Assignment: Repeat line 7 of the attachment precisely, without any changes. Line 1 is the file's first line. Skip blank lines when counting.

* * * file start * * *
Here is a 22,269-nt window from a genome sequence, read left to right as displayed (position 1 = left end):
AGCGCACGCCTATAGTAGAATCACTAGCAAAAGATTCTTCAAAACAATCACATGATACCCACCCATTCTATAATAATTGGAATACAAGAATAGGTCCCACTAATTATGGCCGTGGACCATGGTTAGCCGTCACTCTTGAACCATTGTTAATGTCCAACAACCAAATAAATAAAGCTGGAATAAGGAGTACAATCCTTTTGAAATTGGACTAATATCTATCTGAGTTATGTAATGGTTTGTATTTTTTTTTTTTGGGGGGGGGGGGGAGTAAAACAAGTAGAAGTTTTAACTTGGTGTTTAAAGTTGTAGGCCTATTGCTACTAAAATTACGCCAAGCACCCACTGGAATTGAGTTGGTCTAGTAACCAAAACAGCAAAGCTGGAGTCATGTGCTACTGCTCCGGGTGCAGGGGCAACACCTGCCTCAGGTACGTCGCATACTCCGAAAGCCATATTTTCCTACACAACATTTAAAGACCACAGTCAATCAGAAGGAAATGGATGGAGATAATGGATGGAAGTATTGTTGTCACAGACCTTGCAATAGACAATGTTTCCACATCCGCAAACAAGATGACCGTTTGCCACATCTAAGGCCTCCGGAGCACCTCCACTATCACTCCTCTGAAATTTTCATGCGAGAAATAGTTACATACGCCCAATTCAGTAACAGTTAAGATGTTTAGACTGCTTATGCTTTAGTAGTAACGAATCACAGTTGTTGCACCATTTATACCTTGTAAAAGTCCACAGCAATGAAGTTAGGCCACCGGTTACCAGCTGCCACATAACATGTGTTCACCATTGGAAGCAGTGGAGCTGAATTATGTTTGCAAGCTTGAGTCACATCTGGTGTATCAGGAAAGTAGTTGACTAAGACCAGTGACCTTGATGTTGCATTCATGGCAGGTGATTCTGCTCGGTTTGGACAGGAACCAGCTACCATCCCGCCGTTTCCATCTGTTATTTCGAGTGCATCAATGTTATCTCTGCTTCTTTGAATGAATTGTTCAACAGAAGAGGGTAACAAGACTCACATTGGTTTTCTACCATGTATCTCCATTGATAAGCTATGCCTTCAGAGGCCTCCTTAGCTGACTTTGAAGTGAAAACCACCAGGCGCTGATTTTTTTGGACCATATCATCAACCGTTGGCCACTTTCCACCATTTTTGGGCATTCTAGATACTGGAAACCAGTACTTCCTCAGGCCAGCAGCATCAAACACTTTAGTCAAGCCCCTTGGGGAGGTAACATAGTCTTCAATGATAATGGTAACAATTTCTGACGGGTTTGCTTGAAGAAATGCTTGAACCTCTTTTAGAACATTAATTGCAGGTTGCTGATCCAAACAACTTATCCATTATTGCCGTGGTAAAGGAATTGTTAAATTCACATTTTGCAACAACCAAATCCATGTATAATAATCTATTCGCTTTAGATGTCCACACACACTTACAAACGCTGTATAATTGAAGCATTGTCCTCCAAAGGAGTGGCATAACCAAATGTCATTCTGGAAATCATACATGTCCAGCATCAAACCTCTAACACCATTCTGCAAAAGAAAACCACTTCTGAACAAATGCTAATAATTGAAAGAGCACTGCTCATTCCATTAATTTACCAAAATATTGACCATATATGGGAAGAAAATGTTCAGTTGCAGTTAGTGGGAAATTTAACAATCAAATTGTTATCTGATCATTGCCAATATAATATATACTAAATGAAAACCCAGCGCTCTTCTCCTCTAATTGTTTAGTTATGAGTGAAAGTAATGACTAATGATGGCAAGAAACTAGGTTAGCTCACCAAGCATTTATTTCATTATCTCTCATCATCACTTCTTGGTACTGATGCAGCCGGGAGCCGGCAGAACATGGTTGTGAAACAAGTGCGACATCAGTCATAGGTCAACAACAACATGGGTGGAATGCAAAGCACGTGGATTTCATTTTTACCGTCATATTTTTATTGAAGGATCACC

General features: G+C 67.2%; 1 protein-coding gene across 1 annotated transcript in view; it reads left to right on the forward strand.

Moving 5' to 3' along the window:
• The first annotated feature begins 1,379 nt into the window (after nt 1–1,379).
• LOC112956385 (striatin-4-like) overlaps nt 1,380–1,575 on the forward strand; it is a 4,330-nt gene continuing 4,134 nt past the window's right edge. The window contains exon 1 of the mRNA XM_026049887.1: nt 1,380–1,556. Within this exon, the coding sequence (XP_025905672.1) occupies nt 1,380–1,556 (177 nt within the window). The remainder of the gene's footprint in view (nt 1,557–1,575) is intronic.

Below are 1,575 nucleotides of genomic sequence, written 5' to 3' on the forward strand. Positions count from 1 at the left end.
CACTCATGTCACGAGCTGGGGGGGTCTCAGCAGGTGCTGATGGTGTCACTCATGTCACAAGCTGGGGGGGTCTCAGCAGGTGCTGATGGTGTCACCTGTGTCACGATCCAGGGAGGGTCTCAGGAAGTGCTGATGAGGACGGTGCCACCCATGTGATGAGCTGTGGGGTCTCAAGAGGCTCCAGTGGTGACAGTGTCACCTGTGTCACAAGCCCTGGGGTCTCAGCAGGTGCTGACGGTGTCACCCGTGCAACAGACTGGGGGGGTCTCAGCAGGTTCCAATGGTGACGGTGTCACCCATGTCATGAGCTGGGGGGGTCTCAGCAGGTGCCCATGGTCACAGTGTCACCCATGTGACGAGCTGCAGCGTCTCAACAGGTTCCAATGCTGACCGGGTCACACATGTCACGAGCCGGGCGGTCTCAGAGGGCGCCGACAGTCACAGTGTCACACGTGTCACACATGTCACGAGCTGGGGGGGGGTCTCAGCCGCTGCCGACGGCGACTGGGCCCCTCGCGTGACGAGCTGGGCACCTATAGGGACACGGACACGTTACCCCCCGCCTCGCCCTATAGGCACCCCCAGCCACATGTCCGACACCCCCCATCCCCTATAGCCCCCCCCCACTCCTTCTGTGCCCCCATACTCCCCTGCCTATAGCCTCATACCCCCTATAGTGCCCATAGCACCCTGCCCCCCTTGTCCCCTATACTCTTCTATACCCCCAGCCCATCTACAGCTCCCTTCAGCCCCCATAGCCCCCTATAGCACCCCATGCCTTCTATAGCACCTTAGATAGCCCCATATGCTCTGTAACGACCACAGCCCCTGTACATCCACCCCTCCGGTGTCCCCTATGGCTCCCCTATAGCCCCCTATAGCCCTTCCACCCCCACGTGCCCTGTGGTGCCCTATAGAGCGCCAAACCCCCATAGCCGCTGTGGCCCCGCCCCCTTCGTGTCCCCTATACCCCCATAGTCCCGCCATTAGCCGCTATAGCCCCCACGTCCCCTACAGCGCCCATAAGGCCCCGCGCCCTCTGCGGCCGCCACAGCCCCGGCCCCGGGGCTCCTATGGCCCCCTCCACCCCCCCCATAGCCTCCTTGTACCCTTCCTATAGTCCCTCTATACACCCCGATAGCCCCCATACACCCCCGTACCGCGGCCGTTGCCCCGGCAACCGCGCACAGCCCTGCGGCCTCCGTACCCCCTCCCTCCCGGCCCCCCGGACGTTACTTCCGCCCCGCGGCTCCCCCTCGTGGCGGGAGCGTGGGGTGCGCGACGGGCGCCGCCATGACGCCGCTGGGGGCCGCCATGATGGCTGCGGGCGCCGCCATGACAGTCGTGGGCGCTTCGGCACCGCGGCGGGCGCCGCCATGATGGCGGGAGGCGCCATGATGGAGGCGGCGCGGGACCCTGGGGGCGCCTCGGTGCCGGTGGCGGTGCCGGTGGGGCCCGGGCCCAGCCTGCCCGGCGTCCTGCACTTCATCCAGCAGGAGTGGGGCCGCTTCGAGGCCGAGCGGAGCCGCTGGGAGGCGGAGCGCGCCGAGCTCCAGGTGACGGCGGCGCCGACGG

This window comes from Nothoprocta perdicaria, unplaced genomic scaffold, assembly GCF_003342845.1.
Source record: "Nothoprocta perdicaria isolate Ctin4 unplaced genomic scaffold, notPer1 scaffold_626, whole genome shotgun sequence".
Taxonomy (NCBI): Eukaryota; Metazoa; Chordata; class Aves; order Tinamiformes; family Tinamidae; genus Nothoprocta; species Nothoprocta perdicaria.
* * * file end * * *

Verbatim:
Below are 1,575 nucleotides of genomic sequence, written 5' to 3' on the forward strand. Positions count from 1 at the left end.